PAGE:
For information about chemicals in breast milk that are linked with increased obesity following increases in breastfeeding, see Section 4 below.


Having seen how accurately increases in obesity have followed after increases in breastfeeding, remember the opinions of the American Academy of Family Physicians and Surgeon General Benjamin that "children who were not breastfed are at increased risk of obesity."  Is it possible that there has been a bandwagon effect of people with emotional feelings in favor of breastfeeding, who have arrived at conclusions based on what they expect to see rather than on the basis of good evidence?  This is only the beginning of the evidence indicating that the claims about benefits of breastfeeding are completely at odds with historical fact.  For additional evidence along such lines, go to www.breastfeedingprosandcons.info.


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Section 2:  Scientific studies on breastfeeding and obesity that avoid the weaknesses of the other studies

As mentioned briefly in the introduction above and in more detail at www.breastfeeding-benefits.net, the studies that are quoted by breastfeeding's promoters have serious weaknesses, including that they are all observational studies and are therefore very subject to confounders that could be the underlying actual causes of the "associations" that are found.  As indicated in the Surgeon General's Call to Action to Support Breastfeeding and elsewhere, mothers of higher socio-economic strata in the U.S. and much of Europe are far more likely to breastfeed than mothers of lower socio-economic strata.  And obesity is well-known to be far less prevalent in children of mothers of higher socio-economic strata than in children of lower socio-economic strata.(4c2)   An "association" has been found in those countries between more breastfeeding and less obesity, causing many to think that the reduced obesity results from breastfeeding, rather than from the confounding fact that the breastfed children are disproportionately of the class that always has less obesity.


There are several studies, including two especially large ones, that have taken effective steps to avoid those U.S.-European confounders; and, not surprisingly, those studies have arrived at findings that are the opposite of the studies that are selectively quoted by breastfeeding's proponents.

     a)  First note that (1) size of a study is a very important factor in determining its accuracy, and (2) randomization is considered to be the "gold standard" in scientific studies as a means of avoiding the effects of confounders. The largest study yet conducted on the health effects of breastfeeding, published in the Journal of the American Medical Association, was also the only such study that has utilized randomization:  the PROBIT study conducted in Belarus, with over 17,000 mother-infant pairs, following the children's outcomes to age 11.5.  The researchers gathered data concerning an experimental group whose breastfeeding rates were greatly increased by major promotion of breastfeeding, comparing that with data from a control group whose breastfeeding was relatively minimal.  The odds ratio for overweight/obesity in the experimental group was 1.18, and the odds ratio for obesity alone only was 1.17. (4d)  In other words, there was a 17% increase in likelihood of becoming obese among those children who had been more highly breastfed.  The authors pointed out that their analysis "may underestimate the effect of the true exposure of interest (breastfeeding exclusivity and duration), owing to overlap in breastfeeding between the randomized groups -- many intervention mothers did not exclusively breastfeed for 3 or 6 months, whereas some control mothers did."  Using other statistical methods to analyze their data in different ways (shown in their Table 4), the researchers arrived at alternative figures, in this case comparing children breastfed for less than 3 months with children breastfed for two different periods of greater duration.  Utilizing one of their two means of adjusting their data, they estimated that children breastfed for between 3 and 6 months were about 51% more likely to become obese than those breastfed for less than 3 months, and children breastfed for over 6 months were 98% more likely to become obese than those breastfed for less than 3 months. Using the other of their two ways of adjusting the data for this comparison, the increases linked with greater durations of breastfeeding were 45% and 80%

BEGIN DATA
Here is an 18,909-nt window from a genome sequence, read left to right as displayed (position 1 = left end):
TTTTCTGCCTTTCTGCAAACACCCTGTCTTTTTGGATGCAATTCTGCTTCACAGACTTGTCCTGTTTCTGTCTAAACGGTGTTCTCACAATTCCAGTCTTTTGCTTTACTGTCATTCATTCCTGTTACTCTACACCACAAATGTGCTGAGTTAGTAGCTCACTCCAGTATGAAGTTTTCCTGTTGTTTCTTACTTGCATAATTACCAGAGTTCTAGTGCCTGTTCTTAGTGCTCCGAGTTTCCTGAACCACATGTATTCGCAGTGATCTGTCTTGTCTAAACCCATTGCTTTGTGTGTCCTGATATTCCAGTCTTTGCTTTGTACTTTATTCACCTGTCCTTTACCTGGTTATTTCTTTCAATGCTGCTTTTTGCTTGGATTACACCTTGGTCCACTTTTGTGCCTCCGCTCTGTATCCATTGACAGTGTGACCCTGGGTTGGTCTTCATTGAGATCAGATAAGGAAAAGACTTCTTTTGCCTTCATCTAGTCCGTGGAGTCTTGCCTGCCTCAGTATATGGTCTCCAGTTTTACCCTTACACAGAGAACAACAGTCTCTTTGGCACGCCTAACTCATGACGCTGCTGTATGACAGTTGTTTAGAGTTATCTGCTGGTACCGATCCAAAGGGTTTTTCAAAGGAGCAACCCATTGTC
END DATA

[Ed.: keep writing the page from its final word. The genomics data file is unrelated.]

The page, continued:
To summarize the data from this uniquely large study, published in a prestigious medical journal, which was also the only study to utilize the recognized best means (randomization) for avoiding the error-producing effects of confounders:  The findings were analyzed in various different ways, and the only disagreement among their various estimates was as to whether more extensive breastfeeding led to large increases in obesity or extremely-large increases in obesityA high proportion of the estimates fell into the extremely-large category.  And their estimates showed a dose-response relationship, with progressively greater durations of breastfeeding being linked with progressively greater incidence of obesity.



     b)  A study of 4442  children in Brazil (Pelotas area) considered the contrasting findings in different studies of the relationship between breastfeeding and obesity; it appeared that the contrasting findings depended on the particular characteristics of the societies in which the studies are conducted.  Those differing social characteristics affect the nature of the confounders in the different societies, the confounders that can cause what the AHRQ calls "false conclusions" in typical (observational) studies.  The chart below shows some data from the ALSPAC study in England, indicating a strong positive relationship between breastfeeding rates and income as that relationship is typically found in the U.S. and much of Europe; it also shows the lack of such a relationship as was the http://www.breastfeeding-and-obesity.info/image006.gifcase in Pelotas.  As mentioned, higher socio-economic status is a strong predictor of lower obesity incidence.  Low rates of obesity in the ALSPAC study were found to be associated with high rates of breastfeeding; and many observers saw this as evidence that obesity is reduced by breastfeeding, overlooking the link between low obesity and the higher income levels that are disproportionately characteristic of the high breastfeeders.  Higher income levels are undisputedly a strong predictor of lower obesity,(4c2) and it is entirely likely that higher income levels were the actual determinant of the reduced obesity among the high breastfeeders.  For the Pelotas children, in a region where there was no confounding by income levels in this regard (see this chart, showing no relationship between income and breastfeeding rates), the "breastfeeding association effect size" was a positive .14, compared with a negative .16 in the ALSPAC study. (4f)